A subcommittee of the state Coastal Resources Commission, or CRC, will meet by video conference at 3 p.m. Thursday to continue the discussion of the static line exceptions and development lines options on oceanfront beaches.
During the September 2019 CRC meeting, staff addressed the differences between the static line exceptions and development lines. The differences make implementing the rules complex and present some management challenges, according to the CRC’s November 2019 meeting agenda item. The specific challenge is when it comes to what structures, or parts of the primary structure, can or cannot be located seaward of one or more of the management lines such as vegetation line, static line or development line.
The development line and the static line exception are intended to allow local governments an alternative to the use of the static vegetation line in determining oceanfront setbacks, but there are no rules preventing communities from having both a development line and static line exception, according to a document presented during the November 2019 meeting. Both allow oceanfront construction setbacks to be measured from the existing first line of stable and natural vegetation instead of the static vegetation line, but there are distinct differences in the rules that make implementation of these rules complex and challenging.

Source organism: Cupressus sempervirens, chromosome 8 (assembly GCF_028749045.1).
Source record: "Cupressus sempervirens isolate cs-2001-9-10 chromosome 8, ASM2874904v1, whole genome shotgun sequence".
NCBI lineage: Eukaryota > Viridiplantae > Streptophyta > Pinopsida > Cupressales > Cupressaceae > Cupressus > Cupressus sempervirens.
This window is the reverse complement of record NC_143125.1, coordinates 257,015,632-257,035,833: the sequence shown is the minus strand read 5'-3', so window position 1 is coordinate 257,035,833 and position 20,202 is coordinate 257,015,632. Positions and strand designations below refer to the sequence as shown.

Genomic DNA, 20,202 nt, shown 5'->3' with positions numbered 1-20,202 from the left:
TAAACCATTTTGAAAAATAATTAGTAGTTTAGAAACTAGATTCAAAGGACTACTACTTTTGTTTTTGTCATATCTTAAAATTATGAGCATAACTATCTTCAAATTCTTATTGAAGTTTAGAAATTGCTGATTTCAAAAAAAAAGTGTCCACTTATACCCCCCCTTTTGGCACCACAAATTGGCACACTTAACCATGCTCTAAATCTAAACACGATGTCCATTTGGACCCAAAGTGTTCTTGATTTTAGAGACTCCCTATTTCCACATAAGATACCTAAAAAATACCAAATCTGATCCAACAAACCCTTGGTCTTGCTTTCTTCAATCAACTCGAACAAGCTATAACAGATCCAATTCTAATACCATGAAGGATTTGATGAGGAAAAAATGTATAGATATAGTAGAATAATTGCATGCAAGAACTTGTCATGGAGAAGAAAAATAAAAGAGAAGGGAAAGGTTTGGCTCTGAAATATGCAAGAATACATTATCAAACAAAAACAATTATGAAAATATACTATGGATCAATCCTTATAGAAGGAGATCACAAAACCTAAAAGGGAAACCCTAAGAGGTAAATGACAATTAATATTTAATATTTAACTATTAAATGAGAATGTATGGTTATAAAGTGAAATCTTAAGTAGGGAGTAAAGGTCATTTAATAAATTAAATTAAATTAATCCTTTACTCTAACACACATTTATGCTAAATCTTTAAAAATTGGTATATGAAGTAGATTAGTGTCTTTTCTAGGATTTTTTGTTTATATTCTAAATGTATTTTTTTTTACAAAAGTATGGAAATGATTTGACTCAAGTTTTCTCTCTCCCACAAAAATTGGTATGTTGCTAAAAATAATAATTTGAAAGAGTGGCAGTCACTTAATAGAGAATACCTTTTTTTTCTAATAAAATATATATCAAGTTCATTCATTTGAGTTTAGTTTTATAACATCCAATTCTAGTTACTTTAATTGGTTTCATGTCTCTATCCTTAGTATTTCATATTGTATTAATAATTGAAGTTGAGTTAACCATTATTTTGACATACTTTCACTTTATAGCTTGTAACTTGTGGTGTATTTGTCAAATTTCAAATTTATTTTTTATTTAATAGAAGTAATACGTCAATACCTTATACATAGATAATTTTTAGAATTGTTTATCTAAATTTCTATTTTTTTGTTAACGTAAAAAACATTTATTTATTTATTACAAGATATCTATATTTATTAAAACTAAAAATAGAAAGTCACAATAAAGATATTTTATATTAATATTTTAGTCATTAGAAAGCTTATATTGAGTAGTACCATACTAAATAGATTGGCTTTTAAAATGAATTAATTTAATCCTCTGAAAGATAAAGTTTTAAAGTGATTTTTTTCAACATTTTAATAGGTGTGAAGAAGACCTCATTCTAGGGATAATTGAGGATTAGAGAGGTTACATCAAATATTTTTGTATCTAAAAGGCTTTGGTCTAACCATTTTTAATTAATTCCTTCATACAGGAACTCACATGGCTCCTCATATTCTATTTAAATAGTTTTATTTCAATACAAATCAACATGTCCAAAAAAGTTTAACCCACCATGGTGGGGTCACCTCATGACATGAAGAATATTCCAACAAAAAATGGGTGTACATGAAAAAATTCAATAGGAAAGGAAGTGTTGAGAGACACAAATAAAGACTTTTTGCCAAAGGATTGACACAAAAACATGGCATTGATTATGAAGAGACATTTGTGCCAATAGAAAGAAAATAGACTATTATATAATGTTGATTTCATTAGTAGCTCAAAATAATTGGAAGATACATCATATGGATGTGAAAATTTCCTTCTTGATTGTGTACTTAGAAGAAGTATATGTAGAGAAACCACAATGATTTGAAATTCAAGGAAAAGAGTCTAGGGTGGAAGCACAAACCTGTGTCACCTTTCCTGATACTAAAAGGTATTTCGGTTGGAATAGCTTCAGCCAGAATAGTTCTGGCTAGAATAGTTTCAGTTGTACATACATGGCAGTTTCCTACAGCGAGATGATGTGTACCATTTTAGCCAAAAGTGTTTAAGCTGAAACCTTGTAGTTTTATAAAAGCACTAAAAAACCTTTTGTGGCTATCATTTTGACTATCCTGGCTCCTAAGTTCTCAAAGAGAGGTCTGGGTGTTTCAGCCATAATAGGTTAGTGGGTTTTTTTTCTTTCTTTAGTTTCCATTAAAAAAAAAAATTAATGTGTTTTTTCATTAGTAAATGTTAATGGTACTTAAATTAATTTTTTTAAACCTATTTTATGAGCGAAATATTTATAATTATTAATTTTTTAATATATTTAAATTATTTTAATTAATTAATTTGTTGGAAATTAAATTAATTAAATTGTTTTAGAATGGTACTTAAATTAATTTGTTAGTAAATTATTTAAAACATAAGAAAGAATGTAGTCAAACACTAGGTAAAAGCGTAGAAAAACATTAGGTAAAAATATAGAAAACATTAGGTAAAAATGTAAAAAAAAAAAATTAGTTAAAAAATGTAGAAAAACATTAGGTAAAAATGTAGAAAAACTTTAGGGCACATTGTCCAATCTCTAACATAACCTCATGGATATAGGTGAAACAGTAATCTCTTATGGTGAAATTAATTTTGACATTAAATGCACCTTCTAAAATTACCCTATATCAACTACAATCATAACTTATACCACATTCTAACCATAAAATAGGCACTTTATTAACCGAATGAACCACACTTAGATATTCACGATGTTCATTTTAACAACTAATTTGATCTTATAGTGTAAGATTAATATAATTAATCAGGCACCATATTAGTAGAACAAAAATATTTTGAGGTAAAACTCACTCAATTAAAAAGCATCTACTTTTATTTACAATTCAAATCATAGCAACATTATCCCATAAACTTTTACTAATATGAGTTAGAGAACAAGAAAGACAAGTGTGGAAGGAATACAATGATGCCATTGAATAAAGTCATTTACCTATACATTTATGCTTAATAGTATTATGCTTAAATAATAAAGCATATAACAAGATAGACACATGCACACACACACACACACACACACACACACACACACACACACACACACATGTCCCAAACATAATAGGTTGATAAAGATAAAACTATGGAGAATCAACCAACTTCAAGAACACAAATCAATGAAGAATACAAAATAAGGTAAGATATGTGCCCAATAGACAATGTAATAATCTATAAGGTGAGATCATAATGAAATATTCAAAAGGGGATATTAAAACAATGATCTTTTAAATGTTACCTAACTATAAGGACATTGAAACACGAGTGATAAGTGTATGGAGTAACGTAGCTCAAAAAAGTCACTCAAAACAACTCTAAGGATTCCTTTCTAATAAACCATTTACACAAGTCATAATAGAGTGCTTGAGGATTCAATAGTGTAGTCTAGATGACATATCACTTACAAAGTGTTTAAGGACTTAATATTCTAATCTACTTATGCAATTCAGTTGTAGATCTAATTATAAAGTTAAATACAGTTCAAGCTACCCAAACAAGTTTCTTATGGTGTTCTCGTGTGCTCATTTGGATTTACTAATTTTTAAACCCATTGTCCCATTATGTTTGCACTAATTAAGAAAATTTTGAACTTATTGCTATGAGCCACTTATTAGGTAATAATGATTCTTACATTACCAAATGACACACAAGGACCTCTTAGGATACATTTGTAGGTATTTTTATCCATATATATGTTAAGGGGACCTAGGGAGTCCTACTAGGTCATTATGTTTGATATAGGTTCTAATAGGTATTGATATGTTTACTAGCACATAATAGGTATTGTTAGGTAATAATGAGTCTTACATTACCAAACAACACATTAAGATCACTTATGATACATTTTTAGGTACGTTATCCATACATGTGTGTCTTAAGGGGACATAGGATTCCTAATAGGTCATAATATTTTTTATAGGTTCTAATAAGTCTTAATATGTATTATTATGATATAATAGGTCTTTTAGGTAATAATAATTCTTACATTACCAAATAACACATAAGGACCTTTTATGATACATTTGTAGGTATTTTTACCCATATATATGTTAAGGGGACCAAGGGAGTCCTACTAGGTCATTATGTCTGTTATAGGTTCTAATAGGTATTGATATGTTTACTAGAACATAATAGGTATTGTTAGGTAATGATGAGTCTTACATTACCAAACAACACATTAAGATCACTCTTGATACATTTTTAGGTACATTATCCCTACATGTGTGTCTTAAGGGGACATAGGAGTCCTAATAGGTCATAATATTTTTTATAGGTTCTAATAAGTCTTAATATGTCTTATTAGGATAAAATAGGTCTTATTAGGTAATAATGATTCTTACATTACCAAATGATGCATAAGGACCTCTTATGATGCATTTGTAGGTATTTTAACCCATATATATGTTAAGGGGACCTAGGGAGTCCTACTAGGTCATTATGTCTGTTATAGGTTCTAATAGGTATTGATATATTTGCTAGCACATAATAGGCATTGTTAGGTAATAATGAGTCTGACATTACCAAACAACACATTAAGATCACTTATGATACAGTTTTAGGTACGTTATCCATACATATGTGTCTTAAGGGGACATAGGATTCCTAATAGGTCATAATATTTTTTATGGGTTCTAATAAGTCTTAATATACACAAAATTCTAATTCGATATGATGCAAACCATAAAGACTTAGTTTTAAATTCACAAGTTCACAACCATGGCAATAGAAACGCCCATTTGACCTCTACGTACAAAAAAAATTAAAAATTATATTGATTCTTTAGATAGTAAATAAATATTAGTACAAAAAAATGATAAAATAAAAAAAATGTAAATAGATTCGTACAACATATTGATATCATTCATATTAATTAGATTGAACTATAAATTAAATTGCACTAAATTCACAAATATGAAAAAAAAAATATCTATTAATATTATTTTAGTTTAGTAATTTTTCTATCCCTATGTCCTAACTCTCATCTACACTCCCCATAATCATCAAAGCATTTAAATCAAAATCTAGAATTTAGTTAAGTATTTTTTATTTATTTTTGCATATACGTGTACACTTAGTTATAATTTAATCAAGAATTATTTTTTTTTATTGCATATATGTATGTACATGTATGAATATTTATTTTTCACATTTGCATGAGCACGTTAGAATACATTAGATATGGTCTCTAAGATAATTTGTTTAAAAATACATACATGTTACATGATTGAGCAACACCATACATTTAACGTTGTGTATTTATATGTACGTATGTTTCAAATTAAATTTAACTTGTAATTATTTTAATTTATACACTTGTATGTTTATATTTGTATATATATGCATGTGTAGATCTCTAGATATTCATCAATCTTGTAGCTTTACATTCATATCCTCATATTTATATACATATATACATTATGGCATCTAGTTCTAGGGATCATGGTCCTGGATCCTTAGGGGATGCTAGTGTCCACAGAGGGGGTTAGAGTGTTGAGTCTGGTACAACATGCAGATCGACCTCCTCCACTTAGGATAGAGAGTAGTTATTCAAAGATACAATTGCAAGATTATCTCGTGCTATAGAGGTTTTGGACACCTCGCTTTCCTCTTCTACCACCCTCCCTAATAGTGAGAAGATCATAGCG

The public may listen to the meeting by phone by by calling 1-415-655-0003. The event number access code is 161 474 2668.
The 13-member CRC was created when the General Assembly adopted the Coastal Area Management Act, or CAMA, in 1974.
The CRC establishes policies for the state Coastal Management Program and adopts rules for both CAMA and the N.C. Dredge and Fill Act. The commission designates areas of environmental concern, adopts rules and policies for coastal development within those areas, and certifies local land use plans.
The Division of Coastal Management provides staffing services to the CRC, implements CRC rules and issues CAMA permits.
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